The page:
‘I don’t think we were connected’: Flames head coach Ryan Huska expresses distaste for the team’s first period against Chicago

Photo credit:Sergei Belski-USA TODAY Sports
Jeff Middleton
3 months ago
The Calgary Flames lost yet another game to the struggling Chicago Blackhawks on Tuesday, by a score of 3-1.
It was a tale of not competing for the full 60 minutes, but the issues began at the beginning of the game instead of the end. In the first period, the Flames allowed two goals, one to Seth Jones on an early power-play that was a 5-on-3 before Calgary was able to kill off the first penalty and the other at even-strength to Jason Dickinson on a 2-on-1 rush.
The shots between the Blackhawks, holding a record of 20-46-5 at the time, and the Flames, sitting at 33-32-5 before the final, by the time the second goal entered the net was 11-4 in favour of Chicago.
Flames head coach Ryan Huska was not pleased with his team’s effort in the first, even with the penalties.
“Penalty aside, I didn’t like our first period,” Huska said when speaking with the media following the game. “I don’t think we were connected at all. We had defencemen and forwards not on the same page with how we had to play. Second and third, we got better, but I don’t like the way we started the game tonight.”
The two-on-one goal was created by the forwards and defencemen not communicating well enough. Flames defenceman Rasmus Andersson pinched slightly down the wall, and forward A.J. Greer was still pressuring the puck, which allowed the Chicago forward Joey Anderson to sneak beyond the blue line untouched.
As mentioned previously, the Flames were able to kill off one of the two penalties that led to the 5-on-3, but unfortunately, the second one came to bite them in the behind and led them to lose any fire they might have had as a result.
“When you kill off a 5-on-3, a lengthy one, it has the tendency to [generate momentum],” Huska said. “But they finished the opportunity, and that’s how they were able to shift it back in their favor, and I thought we were more on our heels for the rest of the first period.”
For the rest of the game, though, the Flames played like the team they should have in the first period, dominating the shots 34-12 over the final 40 minutes.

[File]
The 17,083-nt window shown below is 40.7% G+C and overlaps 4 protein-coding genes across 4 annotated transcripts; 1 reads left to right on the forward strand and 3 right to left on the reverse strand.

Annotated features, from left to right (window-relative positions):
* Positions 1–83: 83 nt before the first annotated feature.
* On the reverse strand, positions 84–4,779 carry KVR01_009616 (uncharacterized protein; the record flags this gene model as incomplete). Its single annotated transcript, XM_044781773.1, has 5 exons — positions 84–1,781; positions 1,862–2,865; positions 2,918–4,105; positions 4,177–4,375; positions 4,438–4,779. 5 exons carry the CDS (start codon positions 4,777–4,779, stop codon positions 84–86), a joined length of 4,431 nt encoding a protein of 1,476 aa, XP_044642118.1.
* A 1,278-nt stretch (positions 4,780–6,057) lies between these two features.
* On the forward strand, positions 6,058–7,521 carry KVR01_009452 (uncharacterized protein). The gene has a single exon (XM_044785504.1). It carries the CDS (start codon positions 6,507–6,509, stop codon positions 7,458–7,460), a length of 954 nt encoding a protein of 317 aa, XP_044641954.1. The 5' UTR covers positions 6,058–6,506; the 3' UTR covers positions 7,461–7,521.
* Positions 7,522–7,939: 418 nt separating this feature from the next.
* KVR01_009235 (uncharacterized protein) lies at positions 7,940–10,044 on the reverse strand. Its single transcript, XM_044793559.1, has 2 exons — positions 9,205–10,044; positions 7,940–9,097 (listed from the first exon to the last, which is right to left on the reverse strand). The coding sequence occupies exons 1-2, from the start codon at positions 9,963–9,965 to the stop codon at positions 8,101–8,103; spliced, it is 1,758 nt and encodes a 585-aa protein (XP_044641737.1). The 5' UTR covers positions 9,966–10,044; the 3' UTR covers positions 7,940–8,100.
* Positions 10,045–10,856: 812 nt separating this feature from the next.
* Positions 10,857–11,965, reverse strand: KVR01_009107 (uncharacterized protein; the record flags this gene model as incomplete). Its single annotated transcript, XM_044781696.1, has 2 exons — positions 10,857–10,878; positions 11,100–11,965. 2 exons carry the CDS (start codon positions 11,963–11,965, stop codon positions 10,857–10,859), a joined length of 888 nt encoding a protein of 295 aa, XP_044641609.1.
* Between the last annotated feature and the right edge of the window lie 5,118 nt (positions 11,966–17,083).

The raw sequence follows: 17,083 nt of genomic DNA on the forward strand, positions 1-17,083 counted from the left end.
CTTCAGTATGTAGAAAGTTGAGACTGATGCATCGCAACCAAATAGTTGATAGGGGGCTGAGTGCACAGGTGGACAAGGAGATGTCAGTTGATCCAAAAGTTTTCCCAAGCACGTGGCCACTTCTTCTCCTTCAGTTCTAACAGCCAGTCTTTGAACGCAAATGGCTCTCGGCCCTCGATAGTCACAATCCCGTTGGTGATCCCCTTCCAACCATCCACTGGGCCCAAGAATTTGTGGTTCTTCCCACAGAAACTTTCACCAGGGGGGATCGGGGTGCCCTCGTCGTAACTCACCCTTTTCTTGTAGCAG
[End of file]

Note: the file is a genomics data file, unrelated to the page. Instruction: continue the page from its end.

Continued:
The only goal they received was off the stick of defenceman MacKenzie Weegar, who added to his fantastic season total with his 17th.
When it comes to the team’s effort, though, playing only the second and third periods at a competitive pace is not good enough.
“I think there’s still more to be desired,” Huska said. “When the game is on the line, you see the urgency level get pushed up a little bit from our guys but that should be that way from the start. So that’s the area tonight that we have to fix and change for St. Louis.”
Coach Huska wants to kick the habit of not playing the full 60 minutes as he continues to help develop the younger players in the lineup to play playoff-calibre hockey. If the team can’t play a full 60 minutes against teams far below them in the standings, the likelihood they will carry that over against teams far above them is slim to none.
The Blackhawks have been giving the Flames fits in recent history, but there’s no excuse for losing in the fashion that they did. If it were a case of the teams going back and forth at full effort all 60 minutes, we may be able to have a quality discussion. However, that was not the case. Even though they destroyed Chicago in the shot battle for the final 40, the shots that Blackhawks goaltender Petr Mrazek had to face weren’t the most challenging, which is an important caveat.
The Flames are close to being officially eliminated from playoff contention, so now it’s about giving fans decent hockey to watch. But, the game against the Blackhawks was not representative of that idea.
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